Epic Games and Match Group have both come out against Apple’s App Store guidelines and voiced their support for the antitrust investigation against it by the EU Commission.
Among other things, Epic Games is the creator of the popular game ‘Fortnite’ while Match Group is the owner of apps like Tinder and Hinge. The latter has to pay Apple a 30% cut whenever one subscribes to Tinder or Hinge from the iOS app. Similarly, Epic Games has to pay Apple a 30% cut for the revenues generated through IAPs inside its games.
Below is the statement issued by a Match Group spokesperson on the matter:
“Apple is a partner, but also a dominant platform whose actions force the vast majority of consumers to pay more for third-party apps that Apple arbitrarily defines as ‘digital services.’ We welcome the opportunity to discuss this with Apple and create an equitable distribution of fees across the entire App Store, as well as with interested parties in the EU and in the U.S.”
Apple’s App Store guidelines also prohibit the Epic Games store coming to the App Store. Epic Games CEO Tim Sweeney confirmed in a tweet that the company will be looking to level the playing field for all and that it is not just looking for a special deal for itself. He also noted that Apple’s “extractive fees” has nothing to do with security. “The iOS App Store’s monopoly protects only Apple profit, not device security,” he said.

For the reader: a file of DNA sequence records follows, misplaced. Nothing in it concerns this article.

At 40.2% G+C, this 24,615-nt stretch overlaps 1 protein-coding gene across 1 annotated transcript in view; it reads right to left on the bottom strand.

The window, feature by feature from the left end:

Here Apple speaks of a level playing field. To me, this means: All iOS developers are free to process payments directly, all users are free to install software from any source. In this endeavor, Epic won’t seek nor accept a special deal just for ourselves.https://t.co/A4sT1eMKMm
— Tim Sweeney (@TimSweeneyEpic) June 17, 2020
A number of app developers have been voicing concerns about the App Store policies. In some cases, the 30% cut is a lot of money and Apple tends to interpret and set the App Store guidelines in such a way that gives its own apps and services an unfair advantage over other its competition. Earlier this week, Apple rejected an app update for the Hey.com email app from Basecamp founders until it added IAP support. The move came despite the EU Commission launching a formal antitrust investigation against Apple for its App Store policies.
Spotify was the first major app developer to have raised its voice against the App Store guidelines. It filed a complaint against Apple with the EU Commission and even launched a ‘Time to Play Fair’ campaign.
It is only a matter of time before more and more app developers start voicing their displeasure over Apple’s App Store guidelines and how it bullies them using it. Do you think Apple is being a bully with its App Store guidelines?
[Via Washington Post]